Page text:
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Self-Insurance on the Rise and Health Care Law May Spur the Trend

By John Reichard, CQ HealthBeat Editor

November 28, 2012 -- A new analysis by the Employee Benefit Research Institute (EBRI) says self-insurance is a huge trend in employer-sponsored coverage that could become more pronounced in the wake of the health care law.

"In 2011, 58.5 percent of workers with health coverage were in self-insured plans, up from 40.9 percent in 1998," an EBRI summary of the study says.

For the most part, employers with 1,000 or more workers have driven the trend. Only 12 percent of firms with fewer than 50 employees were self-insured in most of the years examined in the study.

But there's much speculation that small employers seeking to get out from under some of the major requirements of the health care law (PL 111-148, PL 111-152) will choose to self-insure.

Self-insured plans must meet some, but certainly not all, health care law requirements.

According to a Congressional Research Service (CRS) analysis, they, like fully insured plans, can't impose annual or lifetime limits on medical payouts for enrollees. They must cover dependents up to age 26 and, starting in 2014, won't be able to exclude people with pre-existing medical conditions.

However, they are not subject to the requirement of the health care law that plans provide a minimum package of "essential health benefits," according to the CRS analysis. Nor are they subject to annual rate review or medical loss ratio rules requiring that certain percentages of the premium dollar be paid out for medical care or for quality-of-care improvements or else they have to pay rebates to enrollees.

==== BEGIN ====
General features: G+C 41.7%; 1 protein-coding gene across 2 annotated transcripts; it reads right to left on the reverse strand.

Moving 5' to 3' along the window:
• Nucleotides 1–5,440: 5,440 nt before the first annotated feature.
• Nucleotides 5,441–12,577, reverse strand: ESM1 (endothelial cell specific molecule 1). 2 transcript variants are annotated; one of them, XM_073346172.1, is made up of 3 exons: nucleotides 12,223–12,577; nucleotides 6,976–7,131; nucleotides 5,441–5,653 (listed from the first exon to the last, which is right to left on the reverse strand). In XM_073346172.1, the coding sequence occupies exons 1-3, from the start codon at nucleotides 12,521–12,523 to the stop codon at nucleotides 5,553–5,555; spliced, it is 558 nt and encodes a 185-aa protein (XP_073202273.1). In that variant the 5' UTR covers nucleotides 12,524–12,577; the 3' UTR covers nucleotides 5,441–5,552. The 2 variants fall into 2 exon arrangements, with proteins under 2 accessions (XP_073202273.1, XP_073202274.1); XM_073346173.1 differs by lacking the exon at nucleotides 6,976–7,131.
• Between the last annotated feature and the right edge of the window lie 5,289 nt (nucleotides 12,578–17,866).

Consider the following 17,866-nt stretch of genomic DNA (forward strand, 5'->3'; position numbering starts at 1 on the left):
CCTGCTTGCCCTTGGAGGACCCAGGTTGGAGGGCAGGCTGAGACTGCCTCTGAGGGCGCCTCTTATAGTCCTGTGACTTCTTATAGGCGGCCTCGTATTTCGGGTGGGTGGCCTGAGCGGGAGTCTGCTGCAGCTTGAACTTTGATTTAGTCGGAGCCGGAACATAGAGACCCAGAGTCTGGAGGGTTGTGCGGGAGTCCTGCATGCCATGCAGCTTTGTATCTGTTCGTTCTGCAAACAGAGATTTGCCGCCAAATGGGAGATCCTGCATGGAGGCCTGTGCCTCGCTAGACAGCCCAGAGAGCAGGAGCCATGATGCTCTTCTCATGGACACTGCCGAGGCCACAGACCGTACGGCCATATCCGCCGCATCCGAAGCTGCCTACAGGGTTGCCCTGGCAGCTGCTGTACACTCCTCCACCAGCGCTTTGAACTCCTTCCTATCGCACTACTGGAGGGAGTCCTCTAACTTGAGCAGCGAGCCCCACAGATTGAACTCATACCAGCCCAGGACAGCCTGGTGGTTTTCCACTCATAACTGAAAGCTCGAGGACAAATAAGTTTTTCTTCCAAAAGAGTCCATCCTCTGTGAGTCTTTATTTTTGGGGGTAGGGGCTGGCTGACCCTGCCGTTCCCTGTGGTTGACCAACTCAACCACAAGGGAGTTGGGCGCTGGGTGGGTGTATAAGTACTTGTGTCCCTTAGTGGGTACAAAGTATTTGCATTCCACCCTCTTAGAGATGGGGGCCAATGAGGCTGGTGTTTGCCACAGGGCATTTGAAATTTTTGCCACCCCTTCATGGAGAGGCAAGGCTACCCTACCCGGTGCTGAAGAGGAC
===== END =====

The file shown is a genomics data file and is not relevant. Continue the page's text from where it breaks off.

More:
"Employers generally, and small employers particularly, concerned about the rising cost of providing health coverage may view self-insurance as a better way to control expected cost increases," EBRI analyst Paul Fronstin says.

Under self-insurance, employers pay health claims out of their own coffers rather than paying premiums to an insurer that accepts the financial risks of paying for all covered medical services. They usually pay an administrative fee to health plans to process and adjudicate claims.

Historically, big employers have been more likely to self-insure because they can provide more uniform benefits across state lines if they do so, which lowers their administrative costs. Also, they don't have to comply with state benefit mandates, which means they don't have to cover as many services as some states would like them to. They also escape certain state taxes.

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